The eminent British philosopher Bertrand Russell used an analogy to illustrate the concept of the burden of proof and how it applies to religious claims, now often referred to as Russell’s Teapot, (also known as the celestial teapot, and cosmic teapot).
Russell explains that if he were to claim that a china teapot were orbiting the Sun between Earth and Mars, and that this teapot is too small to be detected by our technology (as it would be), then the burden of proof would lie on him to provide evidence of the teapot, not on disbelievers to prove the absence of the teapot.
The meteoroids are generated algorithmically, and since they’re 3D printed in stainless steel, each necklace can contain a perfectly unique set of meteoroids. In these photos the teapots were printed in stainless steel with a polished nickel finish, while the meteoroids are the basic stainless steel material.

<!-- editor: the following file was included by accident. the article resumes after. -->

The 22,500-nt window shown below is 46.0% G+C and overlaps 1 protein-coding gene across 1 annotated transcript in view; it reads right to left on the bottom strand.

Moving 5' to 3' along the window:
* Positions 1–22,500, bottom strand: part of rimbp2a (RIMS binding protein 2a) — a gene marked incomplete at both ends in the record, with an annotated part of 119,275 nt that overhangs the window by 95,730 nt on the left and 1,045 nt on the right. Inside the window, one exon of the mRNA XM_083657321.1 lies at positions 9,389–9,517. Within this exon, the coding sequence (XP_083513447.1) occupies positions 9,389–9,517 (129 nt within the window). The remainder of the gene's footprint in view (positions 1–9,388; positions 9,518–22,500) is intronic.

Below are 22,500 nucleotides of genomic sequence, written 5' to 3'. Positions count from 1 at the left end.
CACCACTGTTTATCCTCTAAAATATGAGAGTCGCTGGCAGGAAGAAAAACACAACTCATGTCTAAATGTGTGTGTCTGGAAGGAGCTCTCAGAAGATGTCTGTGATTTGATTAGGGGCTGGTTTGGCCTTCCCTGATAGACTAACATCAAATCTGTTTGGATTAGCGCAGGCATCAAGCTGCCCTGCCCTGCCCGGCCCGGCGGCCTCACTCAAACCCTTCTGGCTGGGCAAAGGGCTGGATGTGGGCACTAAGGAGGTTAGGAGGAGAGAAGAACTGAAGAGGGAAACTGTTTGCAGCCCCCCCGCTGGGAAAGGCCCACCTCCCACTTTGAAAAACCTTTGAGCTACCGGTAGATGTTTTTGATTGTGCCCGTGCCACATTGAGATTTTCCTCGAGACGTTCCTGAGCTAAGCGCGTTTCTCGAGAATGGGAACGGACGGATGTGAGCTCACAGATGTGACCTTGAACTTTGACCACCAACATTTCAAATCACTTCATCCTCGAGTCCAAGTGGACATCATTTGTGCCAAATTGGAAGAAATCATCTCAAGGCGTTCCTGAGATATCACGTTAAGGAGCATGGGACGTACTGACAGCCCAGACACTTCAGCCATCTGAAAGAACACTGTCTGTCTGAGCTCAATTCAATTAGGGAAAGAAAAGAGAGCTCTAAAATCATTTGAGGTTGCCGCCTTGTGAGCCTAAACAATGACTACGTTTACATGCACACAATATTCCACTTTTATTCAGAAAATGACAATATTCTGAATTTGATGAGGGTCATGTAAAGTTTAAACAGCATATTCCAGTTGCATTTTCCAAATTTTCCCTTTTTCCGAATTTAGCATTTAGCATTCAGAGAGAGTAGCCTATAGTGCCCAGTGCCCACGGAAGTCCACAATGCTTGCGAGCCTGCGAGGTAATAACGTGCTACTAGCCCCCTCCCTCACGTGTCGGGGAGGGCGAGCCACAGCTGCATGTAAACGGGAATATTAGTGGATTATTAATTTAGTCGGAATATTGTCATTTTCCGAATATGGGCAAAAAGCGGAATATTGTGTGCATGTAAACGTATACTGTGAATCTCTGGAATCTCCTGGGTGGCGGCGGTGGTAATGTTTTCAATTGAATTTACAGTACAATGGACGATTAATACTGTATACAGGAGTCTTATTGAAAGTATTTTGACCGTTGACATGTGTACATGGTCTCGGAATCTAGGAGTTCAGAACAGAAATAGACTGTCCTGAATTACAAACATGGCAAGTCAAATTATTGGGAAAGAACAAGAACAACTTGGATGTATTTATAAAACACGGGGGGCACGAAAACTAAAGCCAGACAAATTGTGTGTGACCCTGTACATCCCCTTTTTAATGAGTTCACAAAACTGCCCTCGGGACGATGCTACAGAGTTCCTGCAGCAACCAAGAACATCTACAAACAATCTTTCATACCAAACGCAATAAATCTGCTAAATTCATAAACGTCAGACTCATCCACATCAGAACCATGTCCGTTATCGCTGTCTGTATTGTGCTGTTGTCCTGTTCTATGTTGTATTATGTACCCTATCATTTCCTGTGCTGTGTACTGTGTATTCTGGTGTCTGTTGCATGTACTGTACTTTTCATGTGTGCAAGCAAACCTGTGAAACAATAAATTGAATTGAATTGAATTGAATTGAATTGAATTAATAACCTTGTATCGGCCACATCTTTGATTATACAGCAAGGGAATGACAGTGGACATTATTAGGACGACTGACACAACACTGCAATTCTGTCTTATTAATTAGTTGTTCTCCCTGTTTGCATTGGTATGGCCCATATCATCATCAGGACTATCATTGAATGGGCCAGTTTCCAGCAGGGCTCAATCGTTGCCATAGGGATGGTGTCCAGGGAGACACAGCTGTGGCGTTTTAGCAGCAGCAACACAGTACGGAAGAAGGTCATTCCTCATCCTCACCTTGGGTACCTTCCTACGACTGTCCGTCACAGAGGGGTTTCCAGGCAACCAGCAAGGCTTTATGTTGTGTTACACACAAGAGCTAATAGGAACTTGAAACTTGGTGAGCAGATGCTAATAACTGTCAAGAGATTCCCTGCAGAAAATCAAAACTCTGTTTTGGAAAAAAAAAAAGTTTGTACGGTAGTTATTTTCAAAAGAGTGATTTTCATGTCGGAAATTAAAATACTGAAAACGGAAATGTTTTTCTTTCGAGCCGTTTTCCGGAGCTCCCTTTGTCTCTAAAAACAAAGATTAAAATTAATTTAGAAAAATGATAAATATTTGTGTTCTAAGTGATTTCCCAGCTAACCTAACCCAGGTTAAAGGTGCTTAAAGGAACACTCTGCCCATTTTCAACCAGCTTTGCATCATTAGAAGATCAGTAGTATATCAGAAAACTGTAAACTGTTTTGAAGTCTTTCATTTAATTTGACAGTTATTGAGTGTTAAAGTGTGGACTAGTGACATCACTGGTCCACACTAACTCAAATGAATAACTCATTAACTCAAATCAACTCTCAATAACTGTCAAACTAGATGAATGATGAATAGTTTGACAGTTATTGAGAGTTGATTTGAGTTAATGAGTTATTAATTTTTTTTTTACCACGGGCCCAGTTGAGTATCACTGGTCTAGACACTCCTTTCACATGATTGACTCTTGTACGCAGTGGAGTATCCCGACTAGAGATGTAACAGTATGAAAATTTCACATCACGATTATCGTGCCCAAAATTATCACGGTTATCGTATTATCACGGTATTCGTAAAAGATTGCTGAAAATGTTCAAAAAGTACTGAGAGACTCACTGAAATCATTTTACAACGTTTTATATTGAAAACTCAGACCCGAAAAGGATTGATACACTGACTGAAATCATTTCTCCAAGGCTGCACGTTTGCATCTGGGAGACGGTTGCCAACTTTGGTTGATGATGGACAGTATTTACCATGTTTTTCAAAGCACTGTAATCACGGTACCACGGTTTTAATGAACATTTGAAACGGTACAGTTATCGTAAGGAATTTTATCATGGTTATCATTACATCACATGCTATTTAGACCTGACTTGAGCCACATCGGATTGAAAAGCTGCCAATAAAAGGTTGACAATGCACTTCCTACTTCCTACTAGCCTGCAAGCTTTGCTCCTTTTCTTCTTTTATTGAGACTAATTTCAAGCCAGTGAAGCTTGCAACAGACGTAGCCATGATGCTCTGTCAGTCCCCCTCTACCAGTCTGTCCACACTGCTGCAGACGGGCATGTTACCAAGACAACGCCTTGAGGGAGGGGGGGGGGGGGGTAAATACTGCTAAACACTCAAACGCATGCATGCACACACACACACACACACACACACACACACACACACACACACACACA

This brass octopus pendant was inspired by a friend’s recounting of a dream in which an octopus was crawling up her leg — the next day she woke up with a cramp in her calf — in this case the creature is trying to heave it’s way up the owner’s chain, grasping it and collecting it together in it’s many appendages.
Each sucker carefully handcrafted…
It’s available for sale on my Shapeways page, where you can also see more pictures and a video of it. I like how much detail it captured, but I think some of the legs are unnatural looking, which irks me a bit.
It was manufactured — 3D printed and then cast — by Shapeways. A chain can be woven through six of the eight legs, with the top and center two legs forming a heart shape.
I’ve been working for a while now on “spherical inversions” of geometric objects — it’s sort of like reflecting an object across the surface of a sphere, with points at infinity swapping places with the center point of the sphere. Below the fold is the first printable (I hope) object of this sort that I’ve made, but it’s an area where I expect to end up with many printable objects.